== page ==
Often, the place where your child goes to university is a long way away; in order to deliver them there you will have driven several hundred miles using only your wing mirrors because the car is so full of belongings that the rear-view shows only a teetering heap of books about to fall on your child’s head.
So when you get there, you want to be able to pick up the key, and you want the key to work.
In early January, having driven to Edinburgh we called at the office where Pascoe had arranged to pick up his keys only to discover that it was so soon after Hogmanay that nobody had turned up. It was raining stair rods as Pascoe ran from office to office.
Finally he demanded that the accommodation department pay for a B&B for him until the key was supplied. Magically somebody agreed to break into the office and extract his key.
When we dropped Perran off at Bristol in the heat of July, he picked up the key all right, yet when he tried to open the door, the lock revolved but nothing happened. The office was now closed.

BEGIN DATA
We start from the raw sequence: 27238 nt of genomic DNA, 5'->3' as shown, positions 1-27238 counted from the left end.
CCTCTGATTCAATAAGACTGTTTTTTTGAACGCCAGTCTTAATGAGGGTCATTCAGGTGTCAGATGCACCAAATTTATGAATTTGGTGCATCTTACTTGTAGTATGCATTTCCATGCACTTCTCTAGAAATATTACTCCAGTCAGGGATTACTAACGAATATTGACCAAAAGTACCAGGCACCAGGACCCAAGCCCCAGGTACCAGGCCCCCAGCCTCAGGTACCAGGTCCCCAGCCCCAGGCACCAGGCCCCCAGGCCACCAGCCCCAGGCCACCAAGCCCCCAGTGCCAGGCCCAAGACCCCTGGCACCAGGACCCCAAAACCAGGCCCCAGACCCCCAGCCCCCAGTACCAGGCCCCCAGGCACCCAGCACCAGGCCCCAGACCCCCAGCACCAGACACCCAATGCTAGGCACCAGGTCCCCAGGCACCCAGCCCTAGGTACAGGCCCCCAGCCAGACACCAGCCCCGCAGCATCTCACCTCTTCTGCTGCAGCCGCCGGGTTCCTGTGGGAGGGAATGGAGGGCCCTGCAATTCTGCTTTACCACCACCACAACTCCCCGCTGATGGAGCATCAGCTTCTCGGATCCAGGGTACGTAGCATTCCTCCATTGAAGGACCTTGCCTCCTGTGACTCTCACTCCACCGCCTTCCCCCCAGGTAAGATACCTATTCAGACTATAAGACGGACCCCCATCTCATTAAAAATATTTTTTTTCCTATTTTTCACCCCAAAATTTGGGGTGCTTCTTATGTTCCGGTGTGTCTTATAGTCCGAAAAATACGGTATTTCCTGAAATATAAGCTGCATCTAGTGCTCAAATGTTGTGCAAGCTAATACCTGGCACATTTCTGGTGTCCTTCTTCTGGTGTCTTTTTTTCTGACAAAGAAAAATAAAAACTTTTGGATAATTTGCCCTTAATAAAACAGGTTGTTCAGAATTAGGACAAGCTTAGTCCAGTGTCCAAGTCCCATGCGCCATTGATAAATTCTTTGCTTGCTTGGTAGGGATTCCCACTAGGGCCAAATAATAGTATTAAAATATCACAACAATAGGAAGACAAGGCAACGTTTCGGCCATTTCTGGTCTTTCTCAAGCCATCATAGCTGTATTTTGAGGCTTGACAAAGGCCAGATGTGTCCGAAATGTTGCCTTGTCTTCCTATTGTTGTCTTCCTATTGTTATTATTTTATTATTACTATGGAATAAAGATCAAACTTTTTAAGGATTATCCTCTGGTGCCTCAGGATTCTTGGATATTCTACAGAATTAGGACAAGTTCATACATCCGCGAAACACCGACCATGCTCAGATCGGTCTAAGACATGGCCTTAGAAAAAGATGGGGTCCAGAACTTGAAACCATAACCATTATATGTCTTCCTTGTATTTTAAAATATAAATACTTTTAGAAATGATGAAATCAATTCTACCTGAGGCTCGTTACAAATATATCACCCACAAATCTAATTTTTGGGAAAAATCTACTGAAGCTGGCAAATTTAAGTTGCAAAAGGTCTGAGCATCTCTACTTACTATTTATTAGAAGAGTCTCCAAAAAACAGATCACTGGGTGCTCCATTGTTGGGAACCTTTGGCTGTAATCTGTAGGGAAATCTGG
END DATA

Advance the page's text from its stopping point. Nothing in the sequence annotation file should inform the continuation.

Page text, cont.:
Low on options, we stood on the baking doorstep with each family member in turn rotating the key. Perhaps one of us had magic hands?
Then housemate Juliette arrived. Would her key do better? Nope. Round it went without catching on anything.
After a couple of hours of phone calls and championship relay grumbling, we located the landlord and he came along.
If he had complimented us on our sun tans we would have punched him.
His key didn’t work either, so he broke in. It was disconcertingly easy.
For a moment, we were glad to be in the house, but the pleasure was fleeting. It turned out Perran’s room was on the second floor and that was where all his things needed to be. All his winter clothes are now in there, so let’s hope his key works in September.